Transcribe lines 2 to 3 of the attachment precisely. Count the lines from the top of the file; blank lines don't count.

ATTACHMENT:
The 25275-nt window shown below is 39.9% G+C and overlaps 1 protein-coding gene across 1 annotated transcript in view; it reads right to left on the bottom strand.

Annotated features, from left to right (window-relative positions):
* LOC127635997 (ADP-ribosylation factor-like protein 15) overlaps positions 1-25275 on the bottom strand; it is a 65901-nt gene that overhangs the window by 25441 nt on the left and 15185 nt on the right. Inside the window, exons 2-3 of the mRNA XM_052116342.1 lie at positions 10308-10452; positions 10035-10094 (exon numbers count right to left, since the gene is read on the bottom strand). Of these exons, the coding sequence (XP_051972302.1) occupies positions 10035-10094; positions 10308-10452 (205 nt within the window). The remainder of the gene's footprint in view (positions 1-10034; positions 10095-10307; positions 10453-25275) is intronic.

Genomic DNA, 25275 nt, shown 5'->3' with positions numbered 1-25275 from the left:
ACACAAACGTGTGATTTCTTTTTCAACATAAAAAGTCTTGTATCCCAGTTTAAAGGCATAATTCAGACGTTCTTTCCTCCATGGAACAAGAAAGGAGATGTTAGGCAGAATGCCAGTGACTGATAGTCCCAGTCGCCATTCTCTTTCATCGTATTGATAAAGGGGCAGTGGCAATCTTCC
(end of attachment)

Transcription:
Annotated features, from left to right (window-relative positions):
* LOC127635997 (ADP-ribosylation factor-like protein 15) overlaps positions 1-25275 on the bottom strand; it is a 65901-nt gene that overhangs the window by 25441 nt on the left and 15185 nt on the right. Inside the window, exons 2-3 of the mRNA XM_052116342.1 lie at positions 10308-10452; positions 10035-10094 (exon numbers count right to left, since the gene is read on the bottom strand). Of these exons, the coding sequence (XP_051972302.1) occupies positions 10035-10094; positions 10308-10452 (205 nt within the window). The remainder of the gene's footprint in view (positions 1-10034; positions 10095-10307; positions 10453-25275) is intronic.